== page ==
Risk Taking: A Managerial Perspective
- Binding: Paperback
- Author: Zur Shapira
- Publish Date: 1997-08-21
Classical economic theory assumes that people in risk situations follow a course of action based on a rational, consistent assessment of likely outcomes. But as Zur Shapira demonstrates in Risk Taking, corporate managers consistently stray from the prescribed path into far more subjective territory. Risk Taking offers a critical assessment of the relationship between theory and action in managerial decision making.
Shapira offers a definitive account of the classical conception of risky decision making, which derives behavioral prescriptions from a calculation of both the value and the likelihood of possible outcomes. He then demonstrates how theories in this vein have been historically at odds with empirical observations. Risk Taking reports the results of an extensive survey of seven hundred managers that probed their attitudes and beliefs about risk and examined how they had actually made decisions in the face of uncertainty. The picture that emerges is of a dynamic, flexible process in which each managerâs personal expertise and perceptions play profound roles.
Managerial strategies are continually modified to suit changing circumstances. Rather than formulating probability estimates, executives create potential scenarios based not only on the possible outcomes but also on the many arbitrary factors inherent in their own situations. As Shapira notes, risk taking propensities vary among managers, and the need to maintain control and avoid particularly dangerous results exercises a powerful influence. Shapira also examines the impact of organizational structure, long-term management objectives, and incentives on decision making.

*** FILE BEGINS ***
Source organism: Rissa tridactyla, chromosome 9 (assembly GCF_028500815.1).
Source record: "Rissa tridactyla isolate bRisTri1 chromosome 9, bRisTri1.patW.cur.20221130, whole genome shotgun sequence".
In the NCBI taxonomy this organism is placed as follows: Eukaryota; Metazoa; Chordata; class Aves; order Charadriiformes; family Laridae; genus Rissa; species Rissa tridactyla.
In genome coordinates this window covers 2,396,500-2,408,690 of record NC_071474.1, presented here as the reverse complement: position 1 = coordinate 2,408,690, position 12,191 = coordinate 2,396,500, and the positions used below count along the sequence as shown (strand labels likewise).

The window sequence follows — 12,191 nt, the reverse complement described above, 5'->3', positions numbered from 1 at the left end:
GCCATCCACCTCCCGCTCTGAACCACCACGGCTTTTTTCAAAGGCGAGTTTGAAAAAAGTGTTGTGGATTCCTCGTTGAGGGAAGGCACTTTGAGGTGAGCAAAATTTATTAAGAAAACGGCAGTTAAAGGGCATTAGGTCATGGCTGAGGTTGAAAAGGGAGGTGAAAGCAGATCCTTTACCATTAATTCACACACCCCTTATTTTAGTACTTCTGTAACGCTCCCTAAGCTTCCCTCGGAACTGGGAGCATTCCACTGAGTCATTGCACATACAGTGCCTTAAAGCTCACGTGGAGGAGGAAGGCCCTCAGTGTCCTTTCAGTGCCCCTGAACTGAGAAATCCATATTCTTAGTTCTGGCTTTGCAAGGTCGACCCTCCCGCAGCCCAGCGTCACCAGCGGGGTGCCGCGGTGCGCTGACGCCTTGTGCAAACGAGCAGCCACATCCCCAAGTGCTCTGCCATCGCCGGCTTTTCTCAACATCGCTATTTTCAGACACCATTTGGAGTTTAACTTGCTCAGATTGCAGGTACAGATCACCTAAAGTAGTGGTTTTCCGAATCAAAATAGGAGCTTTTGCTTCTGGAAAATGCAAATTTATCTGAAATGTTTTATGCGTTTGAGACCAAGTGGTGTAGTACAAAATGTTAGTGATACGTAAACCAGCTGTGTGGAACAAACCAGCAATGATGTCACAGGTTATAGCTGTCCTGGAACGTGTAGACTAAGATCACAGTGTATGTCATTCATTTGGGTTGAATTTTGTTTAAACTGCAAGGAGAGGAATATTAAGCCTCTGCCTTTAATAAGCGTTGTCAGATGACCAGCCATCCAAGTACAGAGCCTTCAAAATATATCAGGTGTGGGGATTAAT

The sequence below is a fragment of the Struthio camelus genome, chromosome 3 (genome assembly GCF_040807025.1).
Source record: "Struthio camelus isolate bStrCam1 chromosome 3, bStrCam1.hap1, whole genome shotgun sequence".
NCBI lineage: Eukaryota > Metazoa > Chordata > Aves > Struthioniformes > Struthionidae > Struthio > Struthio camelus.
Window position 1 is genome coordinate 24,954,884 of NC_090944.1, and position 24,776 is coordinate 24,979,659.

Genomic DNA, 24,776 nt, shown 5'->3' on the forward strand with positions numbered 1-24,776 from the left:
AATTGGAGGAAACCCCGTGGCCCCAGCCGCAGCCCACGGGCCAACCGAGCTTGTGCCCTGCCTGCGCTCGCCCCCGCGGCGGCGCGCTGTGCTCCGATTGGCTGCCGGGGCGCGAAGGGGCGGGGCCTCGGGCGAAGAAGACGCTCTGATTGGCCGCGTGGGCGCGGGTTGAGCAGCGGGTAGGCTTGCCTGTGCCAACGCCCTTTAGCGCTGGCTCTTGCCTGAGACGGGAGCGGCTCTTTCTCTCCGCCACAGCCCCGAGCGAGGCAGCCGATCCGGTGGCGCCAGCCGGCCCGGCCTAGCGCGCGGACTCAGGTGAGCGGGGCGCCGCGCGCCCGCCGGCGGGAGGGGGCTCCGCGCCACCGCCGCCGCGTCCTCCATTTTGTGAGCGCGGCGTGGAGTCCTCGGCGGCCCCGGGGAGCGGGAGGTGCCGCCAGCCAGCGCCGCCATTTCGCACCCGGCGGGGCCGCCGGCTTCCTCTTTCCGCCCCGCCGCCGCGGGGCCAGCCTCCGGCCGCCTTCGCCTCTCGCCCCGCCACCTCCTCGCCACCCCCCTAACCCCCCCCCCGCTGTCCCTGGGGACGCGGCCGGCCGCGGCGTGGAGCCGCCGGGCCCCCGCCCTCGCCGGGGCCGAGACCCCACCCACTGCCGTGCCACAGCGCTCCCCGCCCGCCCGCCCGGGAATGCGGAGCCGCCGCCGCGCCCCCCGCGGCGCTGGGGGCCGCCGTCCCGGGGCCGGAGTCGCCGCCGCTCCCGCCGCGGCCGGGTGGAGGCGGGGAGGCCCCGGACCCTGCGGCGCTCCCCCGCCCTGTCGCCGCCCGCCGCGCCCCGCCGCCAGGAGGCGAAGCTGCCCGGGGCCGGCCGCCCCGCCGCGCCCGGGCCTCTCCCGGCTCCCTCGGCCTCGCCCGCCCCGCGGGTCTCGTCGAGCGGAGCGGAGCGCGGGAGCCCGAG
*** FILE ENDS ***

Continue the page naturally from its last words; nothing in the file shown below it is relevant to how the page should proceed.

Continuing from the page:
With perceptive observations of the cognitive, emotional, and organizational dimensions of corporate decision making, Risk Taking propels the study of managerial risk behavior into new directions. This volume signals the way toward improving managerial decision making by revealing the need for more inclusive choice models that augment classical theory with vital behavioral observations.